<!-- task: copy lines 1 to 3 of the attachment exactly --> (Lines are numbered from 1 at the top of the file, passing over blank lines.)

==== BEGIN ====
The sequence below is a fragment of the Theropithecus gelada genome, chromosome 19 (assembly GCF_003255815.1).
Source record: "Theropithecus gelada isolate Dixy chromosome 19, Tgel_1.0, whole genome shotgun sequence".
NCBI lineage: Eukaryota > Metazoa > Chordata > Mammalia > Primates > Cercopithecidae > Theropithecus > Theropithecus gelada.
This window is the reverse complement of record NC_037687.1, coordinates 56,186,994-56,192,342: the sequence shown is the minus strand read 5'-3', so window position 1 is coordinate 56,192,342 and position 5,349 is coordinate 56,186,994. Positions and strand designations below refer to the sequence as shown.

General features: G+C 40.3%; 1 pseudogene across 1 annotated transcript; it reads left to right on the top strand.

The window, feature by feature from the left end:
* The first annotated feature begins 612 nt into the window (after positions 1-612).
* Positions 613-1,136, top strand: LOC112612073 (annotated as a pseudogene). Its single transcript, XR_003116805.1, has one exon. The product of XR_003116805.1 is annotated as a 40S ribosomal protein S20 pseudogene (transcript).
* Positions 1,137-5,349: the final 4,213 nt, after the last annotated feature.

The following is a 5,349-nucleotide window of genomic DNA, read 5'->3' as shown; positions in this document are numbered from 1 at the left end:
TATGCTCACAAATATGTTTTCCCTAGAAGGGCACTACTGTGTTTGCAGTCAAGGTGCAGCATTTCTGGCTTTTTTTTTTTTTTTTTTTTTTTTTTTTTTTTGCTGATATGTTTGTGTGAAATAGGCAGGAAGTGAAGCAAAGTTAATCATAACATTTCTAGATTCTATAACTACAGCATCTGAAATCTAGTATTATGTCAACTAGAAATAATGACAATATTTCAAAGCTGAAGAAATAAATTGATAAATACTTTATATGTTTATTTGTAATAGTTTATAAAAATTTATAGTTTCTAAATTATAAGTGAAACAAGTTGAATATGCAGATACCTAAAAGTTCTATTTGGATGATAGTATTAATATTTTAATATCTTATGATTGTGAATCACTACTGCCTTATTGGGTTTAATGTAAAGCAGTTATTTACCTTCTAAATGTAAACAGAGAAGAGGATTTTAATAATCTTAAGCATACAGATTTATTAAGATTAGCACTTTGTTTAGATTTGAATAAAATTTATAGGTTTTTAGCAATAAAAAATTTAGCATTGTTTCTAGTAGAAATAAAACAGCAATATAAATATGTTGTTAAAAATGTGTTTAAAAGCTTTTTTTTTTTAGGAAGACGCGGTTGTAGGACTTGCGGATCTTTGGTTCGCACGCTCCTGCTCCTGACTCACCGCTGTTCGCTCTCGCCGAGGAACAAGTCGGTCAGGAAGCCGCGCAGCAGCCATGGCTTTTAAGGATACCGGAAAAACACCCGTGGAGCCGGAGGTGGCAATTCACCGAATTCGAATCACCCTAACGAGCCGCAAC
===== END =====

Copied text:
The sequence below is a fragment of the Theropithecus gelada genome, chromosome 19 (assembly GCF_003255815.1).
Source record: "Theropithecus gelada isolate Dixy chromosome 19, Tgel_1.0, whole genome shotgun sequence".
NCBI lineage: Eukaryota > Metazoa > Chordata > Mammalia > Primates > Cercopithecidae > Theropithecus > Theropithecus gelada.